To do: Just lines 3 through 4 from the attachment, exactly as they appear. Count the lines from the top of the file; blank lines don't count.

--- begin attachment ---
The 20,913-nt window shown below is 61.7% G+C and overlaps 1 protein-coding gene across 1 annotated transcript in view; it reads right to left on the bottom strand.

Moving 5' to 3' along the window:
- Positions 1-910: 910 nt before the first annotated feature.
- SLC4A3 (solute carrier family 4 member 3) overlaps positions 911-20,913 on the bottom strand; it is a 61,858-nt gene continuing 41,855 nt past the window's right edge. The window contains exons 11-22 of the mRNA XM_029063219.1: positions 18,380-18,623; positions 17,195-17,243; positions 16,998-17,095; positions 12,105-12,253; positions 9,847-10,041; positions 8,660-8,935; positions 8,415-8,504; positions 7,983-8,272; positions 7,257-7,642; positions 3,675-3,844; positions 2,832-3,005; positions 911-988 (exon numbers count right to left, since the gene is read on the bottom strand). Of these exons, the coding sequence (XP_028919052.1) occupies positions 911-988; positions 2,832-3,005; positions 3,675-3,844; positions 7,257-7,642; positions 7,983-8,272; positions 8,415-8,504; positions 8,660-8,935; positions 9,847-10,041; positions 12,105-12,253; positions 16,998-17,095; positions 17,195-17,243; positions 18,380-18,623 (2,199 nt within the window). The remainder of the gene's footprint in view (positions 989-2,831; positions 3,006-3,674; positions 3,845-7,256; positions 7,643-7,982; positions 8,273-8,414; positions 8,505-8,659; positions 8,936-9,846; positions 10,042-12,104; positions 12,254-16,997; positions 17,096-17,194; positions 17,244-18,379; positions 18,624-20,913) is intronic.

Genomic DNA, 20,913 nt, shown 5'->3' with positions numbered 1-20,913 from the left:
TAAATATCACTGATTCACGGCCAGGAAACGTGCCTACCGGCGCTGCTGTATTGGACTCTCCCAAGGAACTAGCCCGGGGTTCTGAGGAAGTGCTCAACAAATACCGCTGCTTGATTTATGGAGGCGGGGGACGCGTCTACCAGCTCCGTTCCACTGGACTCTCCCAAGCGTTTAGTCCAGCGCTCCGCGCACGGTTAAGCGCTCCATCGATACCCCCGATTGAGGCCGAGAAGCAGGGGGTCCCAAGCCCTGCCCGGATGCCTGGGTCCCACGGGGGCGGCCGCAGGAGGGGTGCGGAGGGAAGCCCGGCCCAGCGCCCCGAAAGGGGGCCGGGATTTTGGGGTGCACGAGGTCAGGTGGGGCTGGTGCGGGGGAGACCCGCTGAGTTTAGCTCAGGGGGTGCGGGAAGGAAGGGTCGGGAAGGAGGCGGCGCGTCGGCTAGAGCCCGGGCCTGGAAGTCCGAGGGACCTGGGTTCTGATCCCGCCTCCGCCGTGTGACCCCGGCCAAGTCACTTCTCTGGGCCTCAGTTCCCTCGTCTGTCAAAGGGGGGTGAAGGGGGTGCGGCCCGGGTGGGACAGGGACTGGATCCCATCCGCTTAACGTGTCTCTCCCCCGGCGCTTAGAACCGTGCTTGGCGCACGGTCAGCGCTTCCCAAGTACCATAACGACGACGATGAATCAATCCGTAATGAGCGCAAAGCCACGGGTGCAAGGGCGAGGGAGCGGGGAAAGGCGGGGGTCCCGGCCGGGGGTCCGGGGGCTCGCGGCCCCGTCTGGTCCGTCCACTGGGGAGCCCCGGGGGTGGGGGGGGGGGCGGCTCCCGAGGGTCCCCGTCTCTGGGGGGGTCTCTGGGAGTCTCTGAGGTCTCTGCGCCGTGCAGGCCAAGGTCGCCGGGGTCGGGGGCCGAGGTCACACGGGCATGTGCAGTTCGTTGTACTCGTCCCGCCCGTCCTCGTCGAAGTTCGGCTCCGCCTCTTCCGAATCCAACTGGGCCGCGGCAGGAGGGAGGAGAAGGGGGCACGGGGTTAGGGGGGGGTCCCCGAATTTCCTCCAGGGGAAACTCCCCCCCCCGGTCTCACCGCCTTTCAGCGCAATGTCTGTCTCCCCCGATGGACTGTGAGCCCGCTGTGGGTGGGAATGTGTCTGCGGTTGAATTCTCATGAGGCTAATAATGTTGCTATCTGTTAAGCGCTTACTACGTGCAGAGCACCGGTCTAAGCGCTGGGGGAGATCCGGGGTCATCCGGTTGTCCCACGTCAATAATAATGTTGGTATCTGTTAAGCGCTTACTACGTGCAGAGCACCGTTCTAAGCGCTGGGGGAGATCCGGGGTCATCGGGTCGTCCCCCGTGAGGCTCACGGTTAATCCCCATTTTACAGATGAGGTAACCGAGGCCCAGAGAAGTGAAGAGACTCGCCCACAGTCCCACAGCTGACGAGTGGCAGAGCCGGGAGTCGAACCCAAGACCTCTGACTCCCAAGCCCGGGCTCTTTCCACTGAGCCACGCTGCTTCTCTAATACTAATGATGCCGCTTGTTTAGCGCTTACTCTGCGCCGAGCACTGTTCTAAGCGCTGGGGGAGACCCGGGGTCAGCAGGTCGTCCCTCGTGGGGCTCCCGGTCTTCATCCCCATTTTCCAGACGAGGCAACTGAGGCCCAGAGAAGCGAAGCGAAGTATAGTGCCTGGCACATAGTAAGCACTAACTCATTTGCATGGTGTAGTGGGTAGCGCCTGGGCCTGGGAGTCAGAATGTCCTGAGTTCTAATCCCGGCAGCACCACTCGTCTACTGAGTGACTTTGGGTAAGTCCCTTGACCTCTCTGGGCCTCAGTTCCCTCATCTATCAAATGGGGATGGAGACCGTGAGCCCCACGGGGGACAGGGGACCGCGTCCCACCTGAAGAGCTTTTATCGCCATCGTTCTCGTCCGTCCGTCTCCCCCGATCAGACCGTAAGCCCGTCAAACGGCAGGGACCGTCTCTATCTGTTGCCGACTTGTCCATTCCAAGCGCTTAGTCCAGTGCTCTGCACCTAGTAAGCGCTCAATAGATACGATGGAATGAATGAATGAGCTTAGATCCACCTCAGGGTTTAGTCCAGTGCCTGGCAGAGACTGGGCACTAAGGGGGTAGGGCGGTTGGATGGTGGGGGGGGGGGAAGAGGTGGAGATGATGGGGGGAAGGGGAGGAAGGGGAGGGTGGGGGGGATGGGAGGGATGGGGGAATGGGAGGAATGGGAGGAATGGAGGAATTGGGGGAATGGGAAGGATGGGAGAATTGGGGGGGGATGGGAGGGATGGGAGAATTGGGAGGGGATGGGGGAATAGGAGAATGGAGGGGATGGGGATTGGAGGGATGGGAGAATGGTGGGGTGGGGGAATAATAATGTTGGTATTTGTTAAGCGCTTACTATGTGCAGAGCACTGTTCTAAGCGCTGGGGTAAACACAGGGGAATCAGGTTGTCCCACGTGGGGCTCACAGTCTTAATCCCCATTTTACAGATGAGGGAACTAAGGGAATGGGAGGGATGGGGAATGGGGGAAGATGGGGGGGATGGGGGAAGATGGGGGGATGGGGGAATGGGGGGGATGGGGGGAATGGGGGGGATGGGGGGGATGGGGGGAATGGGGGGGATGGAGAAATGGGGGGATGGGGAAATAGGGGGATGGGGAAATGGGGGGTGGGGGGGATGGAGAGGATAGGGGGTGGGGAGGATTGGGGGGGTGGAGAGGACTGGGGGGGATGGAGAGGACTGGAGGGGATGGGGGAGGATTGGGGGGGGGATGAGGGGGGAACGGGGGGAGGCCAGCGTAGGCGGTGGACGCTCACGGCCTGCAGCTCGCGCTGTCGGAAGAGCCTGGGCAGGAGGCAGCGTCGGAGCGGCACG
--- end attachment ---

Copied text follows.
- Positions 1-910: 910 nt before the first annotated feature.
- SLC4A3 (solute carrier family 4 member 3) overlaps positions 911-20,913 on the bottom strand; it is a 61,858-nt gene continuing 41,855 nt past the window's right edge. The window contains exons 11-22 of the mRNA XM_029063219.1: positions 18,380-18,623; positions 17,195-17,243; positions 16,998-17,095; positions 12,105-12,253; positions 9,847-10,041; positions 8,660-8,935; positions 8,415-8,504; positions 7,983-8,272; positions 7,257-7,642; positions 3,675-3,844; positions 2,832-3,005; positions 911-988 (exon numbers count right to left, since the gene is read on the bottom strand). Of these exons, the coding sequence (XP_028919052.1) occupies positions 911-988; positions 2,832-3,005; positions 3,675-3,844; positions 7,257-7,642; positions 7,983-8,272; positions 8,415-8,504; positions 8,660-8,935; positions 9,847-10,041; positions 12,105-12,253; positions 16,998-17,095; positions 17,195-17,243; positions 18,380-18,623 (2,199 nt within the window). The remainder of the gene's footprint in view (positions 989-2,831; positions 3,006-3,674; positions 3,845-7,256; positions 7,643-7,982; positions 8,273-8,414; positions 8,505-8,659; positions 8,936-9,846; positions 10,042-12,104; positions 12,254-16,997; positions 17,096-17,194; positions 17,244-18,379; positions 18,624-20,913) is intronic.